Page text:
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How to Back Up a Linux Server for System Admins

Backing up a Linux server can have its ups and downs; figuratively and literally. In the past few years, the expectation has been that you need lots of manpower, free storage, and patience. It can feel complex since Linux is still a predominantly a command-line operating system.

But is that still the case in 2020? Here at Zmanda, we would like to think not.

Why is there so much talk around backing up Linux servers anyway?

Before answering this question, we have to understand server-class machines.

High-Performance Server Class Machines

Server class machines are a breed apart and are something most System Admins are eager to get their hands on. The sheer reliability, speed, and I/O Ops is something that is eagerly sought out. You might even say it’s on the wish list of System Admin’s when looking for a backup solution.

As we all know, a System Admin’s work depends on high availability and high reliability of infrastructure. In addition to the features of server-class machines, their backup strategy also needs to provide the utmost prominence and foolproof solutions.

Server boxes are broadly classified into Windows machines and Unix Servers.

Windows Server includes: Windows Server 2003 (April 2003), Windows Server 2008 (February 2008), Windows Server 2012 (September 2012), Windows Server 2016 (September 2016) Windows Server 2019 (October 2018).

When it comes to the other side, there are almost six hundred Linux distributions, with close to five hundred out of those in active development. There are commercially backed distributions, such as Fedora (Red Hat), openSUSE (SUSE), and Ubuntu (Canonical Ltd.), and entirely community-driven open-source distributions, such as Debian, Slackware, Gentoo, and Arch Linux.

Today, we will be looking at only Unix OS.

Types of Linux Servers

There are 3 types of Linux servers:

  • Linux File Server
  • Linux Web Server
  • Linux Database Server

If you look at any organization or an application framework, it usually is a three-tier application. A front end UI app (like google or yahoo web pages), is hosted on middleware like (Tomcat or a Websphere Application server) and the data generated, is stored in a Database Server (MySQL/ Mongo DB).

Files and images that need constant changes and retrievals are stored on a shared drive, like samba or NFS Storage. These files are usually hosted on another Linux Server as a file-system. This helps in quick retrievals and file consumption for the end-user.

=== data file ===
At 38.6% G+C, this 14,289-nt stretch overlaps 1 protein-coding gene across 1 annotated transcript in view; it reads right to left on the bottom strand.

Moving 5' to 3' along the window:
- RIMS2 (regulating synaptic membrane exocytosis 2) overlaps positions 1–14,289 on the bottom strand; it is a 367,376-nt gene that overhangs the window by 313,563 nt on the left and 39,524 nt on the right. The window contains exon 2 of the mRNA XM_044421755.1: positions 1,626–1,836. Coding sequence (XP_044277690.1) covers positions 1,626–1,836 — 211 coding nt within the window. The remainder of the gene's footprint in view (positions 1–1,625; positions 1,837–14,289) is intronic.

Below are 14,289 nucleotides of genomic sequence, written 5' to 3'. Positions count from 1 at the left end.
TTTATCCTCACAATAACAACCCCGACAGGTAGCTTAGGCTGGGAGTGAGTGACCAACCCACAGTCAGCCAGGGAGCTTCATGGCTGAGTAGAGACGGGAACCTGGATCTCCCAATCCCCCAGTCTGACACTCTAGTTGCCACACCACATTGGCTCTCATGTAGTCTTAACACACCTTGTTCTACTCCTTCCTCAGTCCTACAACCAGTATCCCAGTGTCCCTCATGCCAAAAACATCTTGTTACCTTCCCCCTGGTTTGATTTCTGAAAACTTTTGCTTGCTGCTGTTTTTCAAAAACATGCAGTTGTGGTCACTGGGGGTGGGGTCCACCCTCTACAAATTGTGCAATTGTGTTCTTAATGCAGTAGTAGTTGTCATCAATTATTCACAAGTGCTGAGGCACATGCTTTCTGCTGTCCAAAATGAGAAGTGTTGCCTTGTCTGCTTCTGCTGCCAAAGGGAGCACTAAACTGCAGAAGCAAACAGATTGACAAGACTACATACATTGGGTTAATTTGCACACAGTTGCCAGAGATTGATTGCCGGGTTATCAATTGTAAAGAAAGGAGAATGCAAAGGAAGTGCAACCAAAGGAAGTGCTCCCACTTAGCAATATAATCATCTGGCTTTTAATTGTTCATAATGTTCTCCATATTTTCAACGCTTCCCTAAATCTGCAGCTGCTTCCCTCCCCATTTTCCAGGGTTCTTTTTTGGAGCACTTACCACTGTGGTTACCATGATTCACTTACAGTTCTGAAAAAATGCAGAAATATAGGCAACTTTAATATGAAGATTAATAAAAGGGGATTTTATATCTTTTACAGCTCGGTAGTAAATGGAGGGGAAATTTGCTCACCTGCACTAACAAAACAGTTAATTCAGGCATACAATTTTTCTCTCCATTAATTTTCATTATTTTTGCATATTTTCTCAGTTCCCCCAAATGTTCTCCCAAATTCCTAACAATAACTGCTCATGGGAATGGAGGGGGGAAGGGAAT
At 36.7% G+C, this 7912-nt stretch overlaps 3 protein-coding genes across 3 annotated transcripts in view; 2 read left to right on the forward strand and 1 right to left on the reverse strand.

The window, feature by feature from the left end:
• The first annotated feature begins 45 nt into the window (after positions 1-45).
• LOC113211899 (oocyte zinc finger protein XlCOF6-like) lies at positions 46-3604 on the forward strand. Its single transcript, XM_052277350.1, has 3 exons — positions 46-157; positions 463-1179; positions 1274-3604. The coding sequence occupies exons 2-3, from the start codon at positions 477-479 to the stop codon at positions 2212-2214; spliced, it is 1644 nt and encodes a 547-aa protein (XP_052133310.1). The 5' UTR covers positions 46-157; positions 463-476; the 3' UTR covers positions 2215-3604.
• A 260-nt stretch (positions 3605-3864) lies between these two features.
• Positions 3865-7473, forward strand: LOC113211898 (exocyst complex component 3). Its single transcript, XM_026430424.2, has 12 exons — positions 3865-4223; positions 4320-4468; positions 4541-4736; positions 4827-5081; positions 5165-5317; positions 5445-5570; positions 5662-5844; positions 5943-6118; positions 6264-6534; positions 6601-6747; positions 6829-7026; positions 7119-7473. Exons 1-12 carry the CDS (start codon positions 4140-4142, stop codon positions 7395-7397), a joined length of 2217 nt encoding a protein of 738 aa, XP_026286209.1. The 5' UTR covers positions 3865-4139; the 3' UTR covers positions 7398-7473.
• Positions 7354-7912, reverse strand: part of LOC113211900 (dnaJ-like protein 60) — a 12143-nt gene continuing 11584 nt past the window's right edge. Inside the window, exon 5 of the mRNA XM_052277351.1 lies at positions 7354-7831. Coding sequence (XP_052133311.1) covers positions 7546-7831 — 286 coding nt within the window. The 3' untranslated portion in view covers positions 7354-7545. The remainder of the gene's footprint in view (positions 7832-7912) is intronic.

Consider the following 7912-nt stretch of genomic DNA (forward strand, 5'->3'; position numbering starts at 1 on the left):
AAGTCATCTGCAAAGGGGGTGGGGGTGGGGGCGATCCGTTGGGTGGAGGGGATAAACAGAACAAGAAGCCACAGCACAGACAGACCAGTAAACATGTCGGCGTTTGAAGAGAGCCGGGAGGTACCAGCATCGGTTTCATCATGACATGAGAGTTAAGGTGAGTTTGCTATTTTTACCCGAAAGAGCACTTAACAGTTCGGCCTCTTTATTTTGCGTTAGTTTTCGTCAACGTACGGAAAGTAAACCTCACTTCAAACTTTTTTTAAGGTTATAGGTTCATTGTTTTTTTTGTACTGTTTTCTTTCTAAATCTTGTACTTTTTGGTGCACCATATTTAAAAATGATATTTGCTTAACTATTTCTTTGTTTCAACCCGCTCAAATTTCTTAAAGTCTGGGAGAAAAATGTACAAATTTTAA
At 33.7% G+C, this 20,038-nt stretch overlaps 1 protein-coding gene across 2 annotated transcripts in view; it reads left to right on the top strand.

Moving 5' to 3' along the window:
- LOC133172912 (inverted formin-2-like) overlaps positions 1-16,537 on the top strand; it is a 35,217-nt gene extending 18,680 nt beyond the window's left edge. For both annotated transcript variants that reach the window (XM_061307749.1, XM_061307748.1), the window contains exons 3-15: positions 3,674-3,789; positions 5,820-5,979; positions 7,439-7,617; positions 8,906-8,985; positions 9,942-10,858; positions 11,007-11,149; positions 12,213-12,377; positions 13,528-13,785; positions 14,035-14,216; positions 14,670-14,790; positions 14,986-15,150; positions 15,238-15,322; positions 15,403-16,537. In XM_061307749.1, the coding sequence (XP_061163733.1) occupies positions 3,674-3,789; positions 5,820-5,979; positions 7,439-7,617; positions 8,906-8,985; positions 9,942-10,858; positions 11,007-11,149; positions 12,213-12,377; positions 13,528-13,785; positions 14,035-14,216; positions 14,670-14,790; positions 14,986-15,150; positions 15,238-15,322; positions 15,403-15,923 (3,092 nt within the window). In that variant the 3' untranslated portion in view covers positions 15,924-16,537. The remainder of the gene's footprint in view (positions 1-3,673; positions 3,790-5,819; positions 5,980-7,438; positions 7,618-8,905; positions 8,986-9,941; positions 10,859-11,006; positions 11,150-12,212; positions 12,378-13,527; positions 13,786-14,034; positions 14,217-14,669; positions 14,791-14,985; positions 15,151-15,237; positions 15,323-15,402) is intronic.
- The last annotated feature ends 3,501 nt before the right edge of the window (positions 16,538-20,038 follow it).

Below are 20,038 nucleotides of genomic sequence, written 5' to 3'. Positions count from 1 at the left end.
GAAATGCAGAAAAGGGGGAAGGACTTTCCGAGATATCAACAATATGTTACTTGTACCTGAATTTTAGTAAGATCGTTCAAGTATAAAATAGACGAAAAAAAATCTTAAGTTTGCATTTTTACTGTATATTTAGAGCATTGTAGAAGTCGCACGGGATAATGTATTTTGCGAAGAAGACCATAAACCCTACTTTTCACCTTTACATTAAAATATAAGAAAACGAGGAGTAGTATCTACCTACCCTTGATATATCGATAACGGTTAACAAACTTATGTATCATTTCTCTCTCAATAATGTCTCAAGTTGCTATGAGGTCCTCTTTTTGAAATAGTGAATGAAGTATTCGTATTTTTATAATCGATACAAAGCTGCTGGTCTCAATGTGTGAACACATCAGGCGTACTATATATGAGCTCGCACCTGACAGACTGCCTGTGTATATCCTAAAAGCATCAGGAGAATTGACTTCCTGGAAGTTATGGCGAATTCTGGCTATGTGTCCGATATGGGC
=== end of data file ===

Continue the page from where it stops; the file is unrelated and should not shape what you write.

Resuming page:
On each of these servers, the amount of data stored and needed for business-critical functionality is vast. Imagine if you’re a part of the IT department of a financial organization and the infrastructure was penetrated due to a vulnerability of a firewall leak and the entire system was scrubbed. The loss could break the organization instantly and be chaotic for the IT department.

Types of Backups That Can Be Done on the Linux Server

The types of backup can be broadly classified into two sections:

  • File System backup using Command line tool r-sync
  • System backup using backup software like Zmanda

On command-line backup, the most common and easiest is the r-sync command. This is by far most preferred by System Admins.

How to Backup Your Entire Linux System Using Rsync

First, insert your backup medium (USB thumb drive or external hard disk). Then find the drive letter using ‘fdisk -l’ command.

$ sudo mount /dev/sdb1 /mnt

My drive is detected at /dev/sdb1 and is mount point is /mnt

To back up the entire system, all you have to do is open your Terminal and run the following command as the root user:

$ sudo rsync -aAXv / –exclude={“/dev/*”,”/proc/*”,”/sys/*”,”/tmp/*”,”/run/*”,”/mnt/*”,”/media/*”,”/lost+found”} /mnt

This command will backup the entire root ( / ) directory, excluding /dev, /proc, /sys, /tmp, /run, /mnt, /media, /lost+found directories, and save the data in /mnt folder.

You can alternatively explore the tar command options

tar cvzf /media/your_harddisk/backup.tar.gz /

Where the “your_harddisk” is the label or name of your hard disk.

The command will back up entire filesystems in the Linux machine, creating a gzip type of compression.

How to Restore Your Backups

# tar -xvpf /media/your_harddisk/backup.tar.gz

Alternatively, the second method uses backup solutions. This can help in securing backup and restore operations.

These back-up and restore solutions readily help store and restore operations.

Bottlenecks System Admins Can Run Into While Backing Up and Restoring

If we take a look at the solutions, we have both the command line and backup software, which can be used to back up the filesystem.

But is it completely fool-proof? 

Most time, the reality is far too different from the expected behavior.

  • The disks used in the backup may be corrupt.
  • The filesystem used between the source and the destination may be different.
  • The backup may have incurred a Read-Write I/O errors, which could have lost some data.
  • The data backed up may not have been at the appropriate time.
  • The commands used may not have completed the backup.
  • The storage used may get damaged during transit and hence failing the restore process.

Understanding these bottlenecks beforehand can be the difference between a successful backup and restore strategy and a completely failed one.

Also, be sure to check out 10 Points to Include in Your Disaster Recovery Plan

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